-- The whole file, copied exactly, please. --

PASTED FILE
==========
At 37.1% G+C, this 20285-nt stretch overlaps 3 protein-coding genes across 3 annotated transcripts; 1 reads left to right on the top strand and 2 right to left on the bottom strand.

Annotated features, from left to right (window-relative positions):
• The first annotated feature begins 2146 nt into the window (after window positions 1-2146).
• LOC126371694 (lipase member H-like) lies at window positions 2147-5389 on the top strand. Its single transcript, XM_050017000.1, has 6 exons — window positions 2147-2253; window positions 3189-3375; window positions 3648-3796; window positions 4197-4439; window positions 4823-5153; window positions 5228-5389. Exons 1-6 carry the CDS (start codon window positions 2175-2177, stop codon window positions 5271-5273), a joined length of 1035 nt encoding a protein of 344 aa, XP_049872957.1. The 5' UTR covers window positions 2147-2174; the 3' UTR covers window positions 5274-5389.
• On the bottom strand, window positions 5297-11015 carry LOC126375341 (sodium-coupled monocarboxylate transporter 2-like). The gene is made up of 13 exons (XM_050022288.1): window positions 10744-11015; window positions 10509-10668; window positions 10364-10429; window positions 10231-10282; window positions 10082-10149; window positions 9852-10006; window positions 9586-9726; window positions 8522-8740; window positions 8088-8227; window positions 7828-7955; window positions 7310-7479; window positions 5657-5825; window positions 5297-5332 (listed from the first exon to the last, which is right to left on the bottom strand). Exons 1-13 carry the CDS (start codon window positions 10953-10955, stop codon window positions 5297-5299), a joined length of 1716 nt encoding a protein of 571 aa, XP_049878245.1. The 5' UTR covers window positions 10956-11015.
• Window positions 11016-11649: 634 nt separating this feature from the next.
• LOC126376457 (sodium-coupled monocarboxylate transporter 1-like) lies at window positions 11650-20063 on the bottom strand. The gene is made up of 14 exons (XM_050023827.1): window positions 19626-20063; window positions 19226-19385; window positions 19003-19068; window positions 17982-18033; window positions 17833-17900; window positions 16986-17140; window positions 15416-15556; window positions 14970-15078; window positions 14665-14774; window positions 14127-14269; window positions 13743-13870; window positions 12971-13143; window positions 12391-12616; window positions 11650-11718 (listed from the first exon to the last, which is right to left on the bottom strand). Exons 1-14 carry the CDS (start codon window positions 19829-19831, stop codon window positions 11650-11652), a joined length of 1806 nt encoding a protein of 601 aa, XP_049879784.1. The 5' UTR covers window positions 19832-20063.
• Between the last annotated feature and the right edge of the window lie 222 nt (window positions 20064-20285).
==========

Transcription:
At 37.1% G+C, this 20285-nt stretch overlaps 3 protein-coding genes across 3 annotated transcripts; 1 reads left to right on the top strand and 2 right to left on the bottom strand.

Annotated features, from left to right (window-relative positions):
• The first annotated feature begins 2146 nt into the window (after window positions 1-2146).
• LOC126371694 (lipase member H-like) lies at window positions 2147-5389 on the top strand. Its single transcript, XM_050017000.1, has 6 exons — window positions 2147-2253; window positions 3189-3375; window positions 3648-3796; window positions 4197-4439; window positions 4823-5153; window positions 5228-5389. Exons 1-6 carry the CDS (start codon window positions 2175-2177, stop codon window positions 5271-5273), a joined length of 1035 nt encoding a protein of 344 aa, XP_049872957.1. The 5' UTR covers window positions 2147-2174; the 3' UTR covers window positions 5274-5389.
• On the bottom strand, window positions 5297-11015 carry LOC126375341 (sodium-coupled monocarboxylate transporter 2-like). The gene is made up of 13 exons (XM_050022288.1): window positions 10744-11015; window positions 10509-10668; window positions 10364-10429; window positions 10231-10282; window positions 10082-10149; window positions 9852-10006; window positions 9586-9726; window positions 8522-8740; window positions 8088-8227; window positions 7828-7955; window positions 7310-7479; window positions 5657-5825; window positions 5297-5332 (listed from the first exon to the last, which is right to left on the bottom strand). Exons 1-13 carry the CDS (start codon window positions 10953-10955, stop codon window positions 5297-5299), a joined length of 1716 nt encoding a protein of 571 aa, XP_049878245.1. The 5' UTR covers window positions 10956-11015.
• Window positions 11016-11649: 634 nt separating this feature from the next.
• LOC126376457 (sodium-coupled monocarboxylate transporter 1-like) lies at window positions 11650-20063 on the bottom strand. The gene is made up of 14 exons (XM_050023827.1): window positions 19626-20063; window positions 19226-19385; window positions 19003-19068; window positions 17982-18033; window positions 17833-17900; window positions 16986-17140; window positions 15416-15556; window positions 14970-15078; window positions 14665-14774; window positions 14127-14269; window positions 13743-13870; window positions 12971-13143; window positions 12391-12616; window positions 11650-11718 (listed from the first exon to the last, which is right to left on the bottom strand). Exons 1-14 carry the CDS (start codon window positions 19829-19831, stop codon window positions 11650-11652), a joined length of 1806 nt encoding a protein of 601 aa, XP_049879784.1. The 5' UTR covers window positions 19832-20063.
• Between the last annotated feature and the right edge of the window lie 222 nt (window positions 20064-20285).